6 The Lord said, “Listen to what the unrighteous judge says. 7  Won’t God avenge his chosen ones who are crying out to him day and night, and yet he exercises patience with them? [The ESV uses the word, justice, four times in this passage.]


Acts 8:33 In his humiliation, his judgment was taken away.
Who will declare His generation?
For his life is taken from the earth.” [The ESV uses
justice, rather thanjudgment. This is a quotation from Isaiah 53.]

Hebrews 11:33 who through faith subdued kingdoms, worked out righteousness, obtained promises, stopped the mouths of lions, [The ESV uses enforced justice, rather than worked out righteousness.]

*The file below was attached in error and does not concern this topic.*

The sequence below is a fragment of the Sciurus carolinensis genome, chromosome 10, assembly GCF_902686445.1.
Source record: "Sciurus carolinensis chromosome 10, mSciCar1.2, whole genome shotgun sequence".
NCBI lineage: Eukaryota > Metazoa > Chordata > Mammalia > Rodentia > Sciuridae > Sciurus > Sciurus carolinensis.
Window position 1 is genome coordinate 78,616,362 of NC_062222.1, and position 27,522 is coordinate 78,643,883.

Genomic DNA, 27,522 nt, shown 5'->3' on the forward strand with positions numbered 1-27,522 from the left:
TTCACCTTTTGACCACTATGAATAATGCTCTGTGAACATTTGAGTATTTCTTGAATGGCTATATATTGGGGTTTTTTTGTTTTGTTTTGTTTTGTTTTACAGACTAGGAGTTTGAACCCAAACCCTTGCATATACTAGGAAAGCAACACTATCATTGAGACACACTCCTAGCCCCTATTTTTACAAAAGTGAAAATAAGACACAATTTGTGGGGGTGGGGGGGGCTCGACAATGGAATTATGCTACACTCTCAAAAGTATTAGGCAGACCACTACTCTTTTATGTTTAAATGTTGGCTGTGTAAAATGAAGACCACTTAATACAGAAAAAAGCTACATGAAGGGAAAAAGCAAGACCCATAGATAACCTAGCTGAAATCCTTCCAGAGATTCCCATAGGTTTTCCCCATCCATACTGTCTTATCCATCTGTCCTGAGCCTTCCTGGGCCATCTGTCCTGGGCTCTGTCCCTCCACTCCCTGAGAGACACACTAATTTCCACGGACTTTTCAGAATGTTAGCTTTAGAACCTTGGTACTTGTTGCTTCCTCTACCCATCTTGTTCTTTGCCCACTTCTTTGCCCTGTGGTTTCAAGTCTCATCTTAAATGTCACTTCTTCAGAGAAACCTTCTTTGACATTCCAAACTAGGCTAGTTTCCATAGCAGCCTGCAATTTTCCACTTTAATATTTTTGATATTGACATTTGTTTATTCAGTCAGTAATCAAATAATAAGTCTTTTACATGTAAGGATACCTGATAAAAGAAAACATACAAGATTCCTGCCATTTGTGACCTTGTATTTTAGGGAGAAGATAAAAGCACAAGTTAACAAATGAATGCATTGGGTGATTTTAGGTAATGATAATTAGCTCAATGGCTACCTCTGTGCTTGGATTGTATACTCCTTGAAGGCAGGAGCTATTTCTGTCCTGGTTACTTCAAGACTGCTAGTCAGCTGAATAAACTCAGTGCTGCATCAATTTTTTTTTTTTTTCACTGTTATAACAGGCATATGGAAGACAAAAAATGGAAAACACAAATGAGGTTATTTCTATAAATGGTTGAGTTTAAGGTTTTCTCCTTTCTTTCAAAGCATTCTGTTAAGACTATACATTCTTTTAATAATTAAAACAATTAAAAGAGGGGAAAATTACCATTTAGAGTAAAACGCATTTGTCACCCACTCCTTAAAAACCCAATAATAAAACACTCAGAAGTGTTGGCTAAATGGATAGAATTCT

The Old Testament uses justice many times, mostly in warnings against the rich and powerful, for exploiting the poor and powerless.

In Amos: 5:11 Therefore, because you trample on the poor,
and take taxes from him of wheat:
You have built houses of cut stone,
but you will not dwell in them.
You have planted pleasant vineyards,
but you shall not drink their wine.
12 For I know how many your offenses,
and how great are your sins—
you who afflict the just,
who take a bribe,
and who turn away the needy in the courts.


Amos 5:24 But let justice roll on like rivers,
and righteousness like a mighty stream. [This was quoted by Martin Luther King, jr., in his
I Have a Dream speech.]

Micah 6:8 He has shown you, O man, what is good.
What does Yahweh require of you, but to act justly,
to love mercy, and to walk humbly with your God?


Do Justice!

Friday, December 11, 2015